A journal club provides an opportunity to critically appraise the medical literature and apply it to clinical practice. Traditional, in-person journal clubs face challenges of scheduling participants and facilitators, recruiting local experts, and having a limited, local impact.
Health professions educators should:
Incorporate multiple social media strategies when developing a virtual journal club.
Ensure that facilitators are familiar with different social media platforms, including blogs, Twitter, and Google Hangouts on Air videoconferencing.
Identify the core team, which consists of at least 4 individuals with unique roles and responsibilities: a primary facilitator, a secondary facilitator/social media expert, a featured author, and an expert discussant.
Prepare, host, and conclude the virtual journal club in a 5-stage approach: preparation, promotion, journal club launch, livestream video discussion, and curated dissemination.
Use web analytics to trend use and reach as indirect measures of success and impact.
What Is Known
Journal clubs may help develop communities of practice involving “groups of people who share a concern or a passion for something they do and learn how to do it better as they interact regularly.”1 With the advent of modern digital technologies, online medical-related journal clubs are increasing: participation can be synchronous or asynchronous, experts can be recruited from a global pool, and discussions are digitally archived for broader dissemination. In addition, these journal clubs may disseminate educational innovations and interventions to a wider audience for further study, and they provide rapid feedback to authors regarding similar work occurring elsewhere. These online discourses, however, typically incorporate a single social media strategy, such as Twitter-based journal clubs (#UroJC,2 #NephJC, http://www.nephjc.com).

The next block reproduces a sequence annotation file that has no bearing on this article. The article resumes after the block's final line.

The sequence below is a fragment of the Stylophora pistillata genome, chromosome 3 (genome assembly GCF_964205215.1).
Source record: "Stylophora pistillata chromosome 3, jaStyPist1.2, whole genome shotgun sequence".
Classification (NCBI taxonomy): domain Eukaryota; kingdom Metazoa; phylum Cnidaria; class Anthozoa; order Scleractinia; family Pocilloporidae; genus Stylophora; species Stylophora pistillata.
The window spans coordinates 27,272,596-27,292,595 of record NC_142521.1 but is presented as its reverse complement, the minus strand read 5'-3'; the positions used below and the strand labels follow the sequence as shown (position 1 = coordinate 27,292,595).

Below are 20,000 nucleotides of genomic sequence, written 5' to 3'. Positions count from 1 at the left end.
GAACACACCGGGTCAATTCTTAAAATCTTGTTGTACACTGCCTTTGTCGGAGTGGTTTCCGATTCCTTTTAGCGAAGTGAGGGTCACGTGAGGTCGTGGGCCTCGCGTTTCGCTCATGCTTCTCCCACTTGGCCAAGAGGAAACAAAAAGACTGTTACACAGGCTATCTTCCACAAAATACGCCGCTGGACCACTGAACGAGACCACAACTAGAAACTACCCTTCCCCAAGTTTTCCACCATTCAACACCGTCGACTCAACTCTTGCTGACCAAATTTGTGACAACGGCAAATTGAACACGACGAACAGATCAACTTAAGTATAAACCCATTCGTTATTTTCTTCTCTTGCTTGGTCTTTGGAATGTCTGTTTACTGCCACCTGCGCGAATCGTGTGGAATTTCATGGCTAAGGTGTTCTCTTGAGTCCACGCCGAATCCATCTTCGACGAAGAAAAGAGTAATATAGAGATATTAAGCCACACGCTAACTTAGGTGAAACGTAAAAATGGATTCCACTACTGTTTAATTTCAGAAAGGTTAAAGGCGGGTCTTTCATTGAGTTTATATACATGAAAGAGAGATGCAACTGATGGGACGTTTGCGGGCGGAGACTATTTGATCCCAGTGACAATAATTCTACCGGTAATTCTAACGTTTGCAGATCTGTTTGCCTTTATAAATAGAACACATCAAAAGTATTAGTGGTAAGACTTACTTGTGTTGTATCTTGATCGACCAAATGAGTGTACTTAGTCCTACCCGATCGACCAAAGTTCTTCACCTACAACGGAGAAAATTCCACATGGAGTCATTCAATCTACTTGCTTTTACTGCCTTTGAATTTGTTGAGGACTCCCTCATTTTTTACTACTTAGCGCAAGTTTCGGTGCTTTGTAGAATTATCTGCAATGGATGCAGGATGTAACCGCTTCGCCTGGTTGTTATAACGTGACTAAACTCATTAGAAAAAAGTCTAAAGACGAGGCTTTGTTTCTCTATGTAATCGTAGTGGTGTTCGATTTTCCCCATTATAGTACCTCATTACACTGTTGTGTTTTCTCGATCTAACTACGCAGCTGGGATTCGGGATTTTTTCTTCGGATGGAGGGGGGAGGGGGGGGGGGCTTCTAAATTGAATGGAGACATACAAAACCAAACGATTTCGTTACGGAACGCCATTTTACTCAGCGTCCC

In an age where we view, engage, and learn from multiple digital streams, a virtual journal club requires a multimodal social media strategy to optimize reach and engagement. In January 2015, a virtual medical education journal club called “JGME-ALiEM Hot Topics in Medical Education” was piloted as a joint collaboration between the Journal of Graduate Medical Education and Academic Life in Emergency Medicine (ALiEM, an education blog with 1.2 million page views per year).3 This Rip Out describes how to move from hosting an online, single platform to a virtual, multimodal journal club by using a blog platform as the central repository of information to house blog comments, embedded Twitter comments, and embedded Google Hangouts on Air video discussions.
How You Can Start TODAY
Technology platform setup
Create a (or join an existing) blog.
Ensure that each facilitator has a Twitter account.
Create a free YouTube channel to host the livestreamed Google Hangouts on Air videoconference.
Build the core team: A minimum of 4 core team members are needed to host a virtual journal club.
Primary facilitator across the platforms (blog, Twitter, videoconference)
Secondary facilitator and expert in social media platforms